National and local officials here are moving to implement new programs aimed at helping minority businesses to enter America's economic mainstream.

At the same time, there are fears that accomplishments may not match the current rhetoric. In the city, programs to aid minority entrepreneurs have to an extent been caught up in the swirl of mayoralty election politics, with Mayor Walter Washington's opponents charging him with going too slowly on minority business development.

These critics talk of an "economic development renaissance" in the city if they can just get rid of the mayor, and the mayor's supporters in turn say that renaissance is already under way.

Casting a shadow both nationally and locally is concern that setaside quotas designed to channel government business to minorities may comes under cripping attack in the wake of the Bakke case.

On Sept. 12 President Carter announced that his administration will strongly emphasize development of minority business, and he ordered all executive departments to double their purchases from minority firms during the next two fiscal years.

This increase should raise the level of the federal purchases from minority firms to about $1 billion, the President said.

That's a drop in the bucket, according to forces on Capitol Hill pushing for development of minority enterprise. Carter's announcement was praised, but there was a feeling he had not gone far enough.

Rep. Parren Mitchell (D-Md.) and others hope eventually to get 15 per cent of the $70 billion in annual federal procurement channeled to minority firms, according to Mitchell's senior legislative assistant, Clarence Bishop.

Mitchell has introduced a Minority Enterprise Act that goes part way toward this goal - it would give 2 per cent of each federal contract in excess of $1 million, or 5 per cent of all subcontracts under such contracts, to minority firms. The bill is awaiting final committee action in the House.

In another major program, Mitchell was successful in 1976 in amending a one-shot $4 billion public works bill, part of the President's overall economic recovery program, to earmark 10 per cent or $400 million of the funds for minority firms.

These funds have been allocated for 8,592 projects in local jurisdictions across the country, including Washington, according to David Lasky of the Commerce Department's Economic Development Administration, which is administering the program.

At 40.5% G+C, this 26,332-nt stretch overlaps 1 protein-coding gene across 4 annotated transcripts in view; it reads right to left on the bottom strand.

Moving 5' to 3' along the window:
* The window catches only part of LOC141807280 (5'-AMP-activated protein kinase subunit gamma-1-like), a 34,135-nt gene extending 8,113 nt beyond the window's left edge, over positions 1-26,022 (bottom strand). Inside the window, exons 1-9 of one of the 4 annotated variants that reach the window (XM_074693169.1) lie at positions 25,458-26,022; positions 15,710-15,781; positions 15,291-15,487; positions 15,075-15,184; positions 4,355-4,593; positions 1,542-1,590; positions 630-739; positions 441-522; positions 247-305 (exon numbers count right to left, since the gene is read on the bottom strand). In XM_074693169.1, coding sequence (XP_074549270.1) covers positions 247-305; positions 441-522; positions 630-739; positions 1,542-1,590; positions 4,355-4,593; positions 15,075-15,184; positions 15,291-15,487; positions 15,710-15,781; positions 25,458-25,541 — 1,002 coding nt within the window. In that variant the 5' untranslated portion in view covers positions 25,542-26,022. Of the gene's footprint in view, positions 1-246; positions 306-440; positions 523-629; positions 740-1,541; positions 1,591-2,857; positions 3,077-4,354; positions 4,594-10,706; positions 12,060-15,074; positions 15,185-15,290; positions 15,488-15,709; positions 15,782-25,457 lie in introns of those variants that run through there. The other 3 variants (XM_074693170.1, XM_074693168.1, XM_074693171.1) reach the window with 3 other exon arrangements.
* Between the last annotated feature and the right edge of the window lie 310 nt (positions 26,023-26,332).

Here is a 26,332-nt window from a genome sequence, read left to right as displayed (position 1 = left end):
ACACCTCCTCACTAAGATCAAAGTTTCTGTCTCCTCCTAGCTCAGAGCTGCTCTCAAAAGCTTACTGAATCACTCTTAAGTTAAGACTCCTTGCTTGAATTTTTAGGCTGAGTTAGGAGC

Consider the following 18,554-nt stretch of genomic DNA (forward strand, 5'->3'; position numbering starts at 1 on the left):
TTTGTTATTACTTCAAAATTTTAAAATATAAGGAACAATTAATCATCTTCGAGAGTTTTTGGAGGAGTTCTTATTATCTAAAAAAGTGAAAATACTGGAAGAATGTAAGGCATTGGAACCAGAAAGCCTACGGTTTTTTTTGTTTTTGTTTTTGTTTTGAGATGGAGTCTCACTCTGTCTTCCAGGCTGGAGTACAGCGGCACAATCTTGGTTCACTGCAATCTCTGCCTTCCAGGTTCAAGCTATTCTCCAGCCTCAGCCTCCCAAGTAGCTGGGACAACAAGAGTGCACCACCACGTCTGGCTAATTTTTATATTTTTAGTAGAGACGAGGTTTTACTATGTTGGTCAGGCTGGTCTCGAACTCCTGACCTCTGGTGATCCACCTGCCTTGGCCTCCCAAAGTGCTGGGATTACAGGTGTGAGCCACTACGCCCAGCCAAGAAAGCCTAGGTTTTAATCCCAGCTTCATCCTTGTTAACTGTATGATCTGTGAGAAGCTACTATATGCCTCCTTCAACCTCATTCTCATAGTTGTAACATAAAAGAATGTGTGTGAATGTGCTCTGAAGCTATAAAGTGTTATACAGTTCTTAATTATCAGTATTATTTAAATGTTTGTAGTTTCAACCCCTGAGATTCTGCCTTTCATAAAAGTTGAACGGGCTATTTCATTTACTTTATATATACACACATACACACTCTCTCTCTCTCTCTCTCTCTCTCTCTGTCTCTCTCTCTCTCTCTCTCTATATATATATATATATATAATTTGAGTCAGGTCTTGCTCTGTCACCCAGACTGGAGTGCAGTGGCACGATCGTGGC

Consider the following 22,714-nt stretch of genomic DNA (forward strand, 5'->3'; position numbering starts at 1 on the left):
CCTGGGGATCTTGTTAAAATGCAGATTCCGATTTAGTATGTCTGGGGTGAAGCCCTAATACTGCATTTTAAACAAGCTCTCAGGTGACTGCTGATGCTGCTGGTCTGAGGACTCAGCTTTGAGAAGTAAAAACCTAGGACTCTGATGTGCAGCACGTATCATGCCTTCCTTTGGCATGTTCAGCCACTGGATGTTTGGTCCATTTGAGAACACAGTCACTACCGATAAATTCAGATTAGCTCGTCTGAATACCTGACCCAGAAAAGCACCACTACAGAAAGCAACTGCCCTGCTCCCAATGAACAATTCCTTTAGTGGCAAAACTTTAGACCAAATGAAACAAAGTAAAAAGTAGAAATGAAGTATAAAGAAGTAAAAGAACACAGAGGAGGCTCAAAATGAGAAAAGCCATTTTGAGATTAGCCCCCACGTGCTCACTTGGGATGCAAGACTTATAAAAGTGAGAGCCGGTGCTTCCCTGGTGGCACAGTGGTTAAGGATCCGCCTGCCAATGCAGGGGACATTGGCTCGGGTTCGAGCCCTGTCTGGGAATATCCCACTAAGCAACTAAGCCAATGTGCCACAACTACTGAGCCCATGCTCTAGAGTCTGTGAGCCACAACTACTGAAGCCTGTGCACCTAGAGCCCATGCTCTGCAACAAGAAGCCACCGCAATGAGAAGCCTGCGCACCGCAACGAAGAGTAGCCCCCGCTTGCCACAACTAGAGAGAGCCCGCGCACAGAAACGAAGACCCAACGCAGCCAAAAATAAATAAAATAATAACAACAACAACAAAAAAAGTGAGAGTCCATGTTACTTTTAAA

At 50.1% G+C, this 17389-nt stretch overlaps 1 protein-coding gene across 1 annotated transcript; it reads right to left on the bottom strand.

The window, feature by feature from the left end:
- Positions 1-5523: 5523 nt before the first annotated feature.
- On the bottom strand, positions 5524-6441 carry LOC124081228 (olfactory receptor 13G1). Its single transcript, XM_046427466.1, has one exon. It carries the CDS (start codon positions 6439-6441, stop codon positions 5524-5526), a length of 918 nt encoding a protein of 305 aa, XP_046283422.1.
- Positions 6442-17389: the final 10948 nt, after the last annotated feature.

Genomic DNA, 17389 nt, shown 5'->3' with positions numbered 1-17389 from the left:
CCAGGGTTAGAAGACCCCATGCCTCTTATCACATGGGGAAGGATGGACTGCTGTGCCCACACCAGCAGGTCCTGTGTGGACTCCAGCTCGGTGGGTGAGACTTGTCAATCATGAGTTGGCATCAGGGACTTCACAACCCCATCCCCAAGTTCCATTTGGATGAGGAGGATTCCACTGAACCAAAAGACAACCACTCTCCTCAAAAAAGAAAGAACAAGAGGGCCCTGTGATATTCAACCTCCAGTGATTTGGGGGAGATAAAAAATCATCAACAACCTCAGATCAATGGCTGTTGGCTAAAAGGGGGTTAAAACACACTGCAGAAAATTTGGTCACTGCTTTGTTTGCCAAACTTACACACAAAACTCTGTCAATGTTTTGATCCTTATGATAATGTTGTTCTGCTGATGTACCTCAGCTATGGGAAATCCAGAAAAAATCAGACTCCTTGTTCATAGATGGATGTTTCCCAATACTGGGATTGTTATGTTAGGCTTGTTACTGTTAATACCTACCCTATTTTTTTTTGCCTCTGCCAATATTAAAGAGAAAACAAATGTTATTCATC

Lasky said nearly 800 jurisdictions immediately applied for waivers of the requirement, most saying they couldn't find enough minority firms in their areas to meet it. EDA turned down all but three requests.

Lasky said joint white-minority ventures will be allowed under the program "as long as the minority component is not fraudulent."

A Small Business Administration program to channel federal contracts to minority firms on a non competitive basis was suspended this year whites allegedly set up blacks as "fronts" to reap profits from the program.

The SBA program has channeled only about $1.5 billion to minorities during seven years of existence, said Senate source.

Mitchell's 10 per cent public workds requirement is facing a legal challenge from the white-dominated Associated General Contractors of America.

AGC's assistant executive director, John Ellis, said the 10 per cent requirement "just imposes hellacious burdens on the general contactors. We have no quarrel with reasonable government (programs) and affirmative action programs . . . But quotas are another story, and we see no reason to put up with that. That's discrmination."

Several AGC local chapters have filed suits against the 10 per cent requirement, and Ellis said national headquarters plans to file a suit that would affect the entire nation.

"If the AGC wins, there is no way for minority business to get into the mainstream of American economic life," said Frank Kent of the National Association of Minority Contractors. "This is as threatening to us as the Bakke case."

In the District, city officials took a number of initiatives in the wake of home rule three years ago that appear to be on the verge of bearing fruit.

The city's New Minority Bisiness Opportunity Commission is supervising a new local requirement that city agencies make 25 per cent of their purchases from and give 25 per cent of their contracts to minority firms. Mayoral aide Joe Yeldell estimated that the provision will put $50 million in contracts and $25 million in goods and services purchases into a "sheltered market" during the current fiscal year. By contrast, minority firms landed only 4.6 per cent of the city's $138.9 million in construction contracts during fiscal 1976.

In addition, city officials received EDA permission to boost its minority contracting under the Mitchell bill from 14 to 30 per cent. The city has just received a $30 million grant under the program on top of an earlier $10 million, officials said.

City officials have taken a number of other initiatives.

The Tax Revision Commision is studying possible tax breaks for financial institutions that improve their lending policies to minorities. The city now has a law to deposit as much as one-third of its money, which used to be kept in the U.S. Treasury, in financial institutions with the best minority hiring and lending practices.

This last came under criticism from minority financial people who say the most any minority institution could receive under the law is few million dollars on deposit.

Eventually, there are plans for many city minority business development programs to be coordinated under a new office called the Office of Business and Economic Development.

While a study published by a mayoral economic committee last August outlined how such an office would aid minorities, the mayor has yet to appoint someone, to head the office.